Previously in Is it possible to specialize in the big picture? I considered whether it is even possible to have a scholarly discipline that focuses on the big picture. This question is posed in light of the implied dichotomy above: comprehensivity usually comes at the cost of detail, and detail usually comes at the cost of comprehensivity.

Another formulation of this dichotomy that brings out other aspects of the dilemma would to ask if it is possible to be rigorous about the big picture, or whether it is possible to be give a detailed account of the big picture — a fine-grained overview, as it were? I guess this is one way to formulate my ideal: a fine-grained overview — thinking rigorously about the big picture.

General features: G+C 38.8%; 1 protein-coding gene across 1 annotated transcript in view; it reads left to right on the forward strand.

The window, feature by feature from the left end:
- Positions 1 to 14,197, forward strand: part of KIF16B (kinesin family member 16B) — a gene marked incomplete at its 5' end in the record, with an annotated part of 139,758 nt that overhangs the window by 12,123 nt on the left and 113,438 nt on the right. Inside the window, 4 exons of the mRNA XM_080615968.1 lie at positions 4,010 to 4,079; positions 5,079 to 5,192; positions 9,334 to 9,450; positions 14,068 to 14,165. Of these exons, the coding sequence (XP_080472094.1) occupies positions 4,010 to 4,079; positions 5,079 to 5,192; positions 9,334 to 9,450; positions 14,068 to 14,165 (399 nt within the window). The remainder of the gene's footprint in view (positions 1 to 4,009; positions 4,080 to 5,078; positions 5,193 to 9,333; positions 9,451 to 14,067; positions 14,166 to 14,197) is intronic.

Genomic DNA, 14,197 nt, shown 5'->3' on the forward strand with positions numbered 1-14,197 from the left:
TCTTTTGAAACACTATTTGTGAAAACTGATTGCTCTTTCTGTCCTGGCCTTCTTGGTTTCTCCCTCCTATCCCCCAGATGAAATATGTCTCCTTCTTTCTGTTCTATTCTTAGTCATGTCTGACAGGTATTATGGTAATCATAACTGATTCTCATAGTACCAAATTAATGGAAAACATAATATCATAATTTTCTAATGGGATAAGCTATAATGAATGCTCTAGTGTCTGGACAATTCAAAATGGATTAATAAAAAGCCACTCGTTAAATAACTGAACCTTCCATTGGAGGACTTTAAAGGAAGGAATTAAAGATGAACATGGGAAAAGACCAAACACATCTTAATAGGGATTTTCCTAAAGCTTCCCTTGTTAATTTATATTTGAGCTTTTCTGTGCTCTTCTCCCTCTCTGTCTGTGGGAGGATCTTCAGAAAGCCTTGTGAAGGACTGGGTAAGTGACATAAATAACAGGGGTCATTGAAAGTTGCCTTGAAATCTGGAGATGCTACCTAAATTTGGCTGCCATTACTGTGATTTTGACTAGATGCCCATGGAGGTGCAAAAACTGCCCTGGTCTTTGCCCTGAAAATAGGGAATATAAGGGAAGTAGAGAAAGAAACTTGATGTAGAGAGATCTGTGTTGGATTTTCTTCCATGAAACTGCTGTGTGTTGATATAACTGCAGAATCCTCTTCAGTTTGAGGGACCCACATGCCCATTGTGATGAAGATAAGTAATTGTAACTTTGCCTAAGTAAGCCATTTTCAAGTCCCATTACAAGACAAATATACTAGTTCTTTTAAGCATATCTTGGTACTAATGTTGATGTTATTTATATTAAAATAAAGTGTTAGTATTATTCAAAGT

While there is some satisfaction in being able to give a concise formulation of my intellectual ideal — a fine-grained overview — I cannot yet say if this is possible, or if the ambition is chimerical. And if the ambition for a fine-grained overview is chimerical, is it chimerical because finite and flawed human beings cannot rise to this level of cognitive achievement, or is it chimerical because it is an ontological impossibility?

While an overview may necessarily lack the detail of a close and careful account of anything, so that the two — overview and detail — are opposite ends of a continuum, implying the ontological impossibility of their union, I do know, on the other hand, that clear and rigorous thinking is always possible, even if it lacks detail. Clarity and rigor — or, if one prefers the canonical Cartesian formulation, clear and distinct ideas — is a function of disciplined thinking, and one can think in a disciplined way about a comprehensive overview. If one allows that a fine-grained overview can be finely grained in virtue of the fine-grained conceptual infrastructure that one employs in the exposition of that overview, then, certainly, comprehensive detail is possible in this respect (even if in no other).